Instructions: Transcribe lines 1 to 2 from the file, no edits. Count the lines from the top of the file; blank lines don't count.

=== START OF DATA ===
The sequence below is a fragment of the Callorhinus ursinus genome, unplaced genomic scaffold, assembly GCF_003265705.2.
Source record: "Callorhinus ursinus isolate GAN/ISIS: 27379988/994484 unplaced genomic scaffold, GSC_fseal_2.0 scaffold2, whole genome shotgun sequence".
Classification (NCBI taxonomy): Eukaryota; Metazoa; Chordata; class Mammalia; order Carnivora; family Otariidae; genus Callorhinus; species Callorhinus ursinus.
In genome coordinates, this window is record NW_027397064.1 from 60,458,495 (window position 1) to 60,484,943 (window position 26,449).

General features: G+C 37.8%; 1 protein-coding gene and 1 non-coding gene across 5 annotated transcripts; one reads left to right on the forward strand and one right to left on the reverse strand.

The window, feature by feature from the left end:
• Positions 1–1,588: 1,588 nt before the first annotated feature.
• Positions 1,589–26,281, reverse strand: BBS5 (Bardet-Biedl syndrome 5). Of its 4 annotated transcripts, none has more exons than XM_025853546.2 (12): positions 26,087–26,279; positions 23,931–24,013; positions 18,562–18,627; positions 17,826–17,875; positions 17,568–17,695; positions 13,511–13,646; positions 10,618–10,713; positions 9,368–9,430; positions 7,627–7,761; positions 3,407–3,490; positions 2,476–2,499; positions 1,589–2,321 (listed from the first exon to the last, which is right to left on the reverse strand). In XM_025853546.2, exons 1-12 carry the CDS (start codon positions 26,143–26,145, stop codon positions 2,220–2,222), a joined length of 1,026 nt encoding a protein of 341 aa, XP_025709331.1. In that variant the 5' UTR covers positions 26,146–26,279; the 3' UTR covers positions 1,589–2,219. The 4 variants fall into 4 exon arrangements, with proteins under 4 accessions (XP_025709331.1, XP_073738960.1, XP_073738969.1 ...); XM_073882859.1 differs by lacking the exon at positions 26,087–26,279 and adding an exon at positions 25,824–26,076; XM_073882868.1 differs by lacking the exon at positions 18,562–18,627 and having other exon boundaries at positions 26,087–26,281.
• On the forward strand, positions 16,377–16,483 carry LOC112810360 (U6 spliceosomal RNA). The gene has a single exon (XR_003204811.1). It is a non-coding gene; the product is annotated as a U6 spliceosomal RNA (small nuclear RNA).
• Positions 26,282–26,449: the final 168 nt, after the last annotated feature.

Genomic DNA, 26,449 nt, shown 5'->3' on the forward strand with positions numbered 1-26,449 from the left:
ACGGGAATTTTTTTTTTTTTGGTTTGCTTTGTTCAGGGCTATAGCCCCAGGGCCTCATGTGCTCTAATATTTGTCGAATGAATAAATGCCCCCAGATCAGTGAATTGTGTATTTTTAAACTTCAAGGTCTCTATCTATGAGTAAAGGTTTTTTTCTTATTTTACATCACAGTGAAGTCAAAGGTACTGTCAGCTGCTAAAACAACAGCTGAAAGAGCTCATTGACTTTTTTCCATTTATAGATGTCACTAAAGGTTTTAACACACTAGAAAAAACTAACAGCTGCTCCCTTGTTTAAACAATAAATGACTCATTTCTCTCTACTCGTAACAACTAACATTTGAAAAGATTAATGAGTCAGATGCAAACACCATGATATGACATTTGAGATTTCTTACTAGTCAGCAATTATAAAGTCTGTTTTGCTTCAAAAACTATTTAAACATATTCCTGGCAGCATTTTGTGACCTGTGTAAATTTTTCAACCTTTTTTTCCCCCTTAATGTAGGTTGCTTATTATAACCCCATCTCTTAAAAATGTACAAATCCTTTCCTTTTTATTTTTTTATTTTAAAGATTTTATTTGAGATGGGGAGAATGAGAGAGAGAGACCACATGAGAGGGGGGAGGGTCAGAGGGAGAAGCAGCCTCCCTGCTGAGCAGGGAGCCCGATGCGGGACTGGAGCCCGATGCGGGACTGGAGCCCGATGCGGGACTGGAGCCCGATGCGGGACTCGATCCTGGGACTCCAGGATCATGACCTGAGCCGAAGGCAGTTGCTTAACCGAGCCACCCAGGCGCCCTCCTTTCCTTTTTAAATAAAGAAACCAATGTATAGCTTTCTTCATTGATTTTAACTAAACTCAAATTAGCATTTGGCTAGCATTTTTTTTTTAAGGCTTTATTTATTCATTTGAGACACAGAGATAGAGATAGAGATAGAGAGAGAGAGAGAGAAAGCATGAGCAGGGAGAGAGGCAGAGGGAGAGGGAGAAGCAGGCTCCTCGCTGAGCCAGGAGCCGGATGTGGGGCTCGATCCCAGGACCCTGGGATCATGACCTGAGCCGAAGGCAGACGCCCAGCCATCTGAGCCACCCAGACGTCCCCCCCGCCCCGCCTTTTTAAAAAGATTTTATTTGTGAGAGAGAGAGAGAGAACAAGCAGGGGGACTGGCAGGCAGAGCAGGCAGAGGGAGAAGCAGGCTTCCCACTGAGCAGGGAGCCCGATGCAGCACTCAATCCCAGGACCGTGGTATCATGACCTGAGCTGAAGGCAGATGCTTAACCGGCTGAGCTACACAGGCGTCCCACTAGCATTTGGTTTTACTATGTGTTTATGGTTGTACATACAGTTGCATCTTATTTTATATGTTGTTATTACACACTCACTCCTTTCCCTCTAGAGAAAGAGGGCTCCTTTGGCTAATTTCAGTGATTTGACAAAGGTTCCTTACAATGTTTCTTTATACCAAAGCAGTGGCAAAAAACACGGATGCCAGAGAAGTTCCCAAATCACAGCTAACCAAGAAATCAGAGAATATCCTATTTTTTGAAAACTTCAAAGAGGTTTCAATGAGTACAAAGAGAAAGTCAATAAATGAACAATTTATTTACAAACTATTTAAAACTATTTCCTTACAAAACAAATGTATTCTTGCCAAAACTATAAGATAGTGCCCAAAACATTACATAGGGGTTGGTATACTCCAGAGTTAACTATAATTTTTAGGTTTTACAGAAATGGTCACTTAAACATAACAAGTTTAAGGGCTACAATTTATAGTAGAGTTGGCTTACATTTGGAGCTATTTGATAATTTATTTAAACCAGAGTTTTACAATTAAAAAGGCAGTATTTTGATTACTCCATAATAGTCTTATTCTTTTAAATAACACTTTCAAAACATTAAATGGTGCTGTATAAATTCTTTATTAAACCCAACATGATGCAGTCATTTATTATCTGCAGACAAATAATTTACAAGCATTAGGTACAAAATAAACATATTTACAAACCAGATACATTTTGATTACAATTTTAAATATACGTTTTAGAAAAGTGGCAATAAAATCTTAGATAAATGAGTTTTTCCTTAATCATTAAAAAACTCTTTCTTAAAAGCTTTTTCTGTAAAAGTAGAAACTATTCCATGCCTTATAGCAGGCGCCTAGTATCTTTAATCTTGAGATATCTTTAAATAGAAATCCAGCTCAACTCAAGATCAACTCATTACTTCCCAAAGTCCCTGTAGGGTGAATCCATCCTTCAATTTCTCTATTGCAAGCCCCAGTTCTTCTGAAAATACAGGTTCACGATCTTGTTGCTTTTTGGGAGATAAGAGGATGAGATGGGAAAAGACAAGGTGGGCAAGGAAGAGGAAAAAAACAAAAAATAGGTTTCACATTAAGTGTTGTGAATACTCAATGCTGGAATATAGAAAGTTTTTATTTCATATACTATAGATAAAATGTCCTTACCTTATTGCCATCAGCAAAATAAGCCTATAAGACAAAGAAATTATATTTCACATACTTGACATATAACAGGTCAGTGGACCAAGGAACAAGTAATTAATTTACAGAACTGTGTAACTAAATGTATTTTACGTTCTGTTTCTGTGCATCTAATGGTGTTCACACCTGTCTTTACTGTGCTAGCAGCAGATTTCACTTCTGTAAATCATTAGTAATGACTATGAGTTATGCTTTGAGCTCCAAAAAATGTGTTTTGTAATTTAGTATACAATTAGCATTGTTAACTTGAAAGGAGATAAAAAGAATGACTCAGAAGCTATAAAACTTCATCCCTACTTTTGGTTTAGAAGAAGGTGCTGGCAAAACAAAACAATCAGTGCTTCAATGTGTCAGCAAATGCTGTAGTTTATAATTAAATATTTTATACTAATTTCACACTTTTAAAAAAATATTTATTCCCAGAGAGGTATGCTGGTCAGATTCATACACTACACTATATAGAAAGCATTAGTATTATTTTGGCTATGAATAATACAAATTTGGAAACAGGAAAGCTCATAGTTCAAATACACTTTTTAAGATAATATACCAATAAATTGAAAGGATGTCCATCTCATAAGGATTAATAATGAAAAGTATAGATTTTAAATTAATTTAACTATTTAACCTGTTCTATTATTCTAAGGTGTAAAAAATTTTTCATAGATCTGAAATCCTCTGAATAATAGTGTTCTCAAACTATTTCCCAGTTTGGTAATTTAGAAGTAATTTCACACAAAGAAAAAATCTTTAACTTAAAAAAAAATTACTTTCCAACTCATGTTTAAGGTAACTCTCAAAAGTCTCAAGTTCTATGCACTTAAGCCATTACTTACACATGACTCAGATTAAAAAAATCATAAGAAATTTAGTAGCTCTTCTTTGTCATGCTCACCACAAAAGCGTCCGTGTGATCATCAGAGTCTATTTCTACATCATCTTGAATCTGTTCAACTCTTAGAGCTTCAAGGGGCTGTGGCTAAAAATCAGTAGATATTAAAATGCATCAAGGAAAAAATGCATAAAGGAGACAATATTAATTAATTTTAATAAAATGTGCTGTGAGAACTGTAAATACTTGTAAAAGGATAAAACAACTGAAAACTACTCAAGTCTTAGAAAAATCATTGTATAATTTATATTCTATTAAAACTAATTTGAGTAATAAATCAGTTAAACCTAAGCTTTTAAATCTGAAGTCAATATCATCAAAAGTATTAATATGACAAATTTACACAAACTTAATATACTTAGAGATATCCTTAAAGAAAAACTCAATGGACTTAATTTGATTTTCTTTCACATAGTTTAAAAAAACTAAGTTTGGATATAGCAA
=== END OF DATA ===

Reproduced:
The sequence below is a fragment of the Callorhinus ursinus genome, unplaced genomic scaffold, assembly GCF_003265705.2.
Source record: "Callorhinus ursinus isolate GAN/ISIS: 27379988/994484 unplaced genomic scaffold, GSC_fseal_2.0 scaffold2, whole genome shotgun sequence".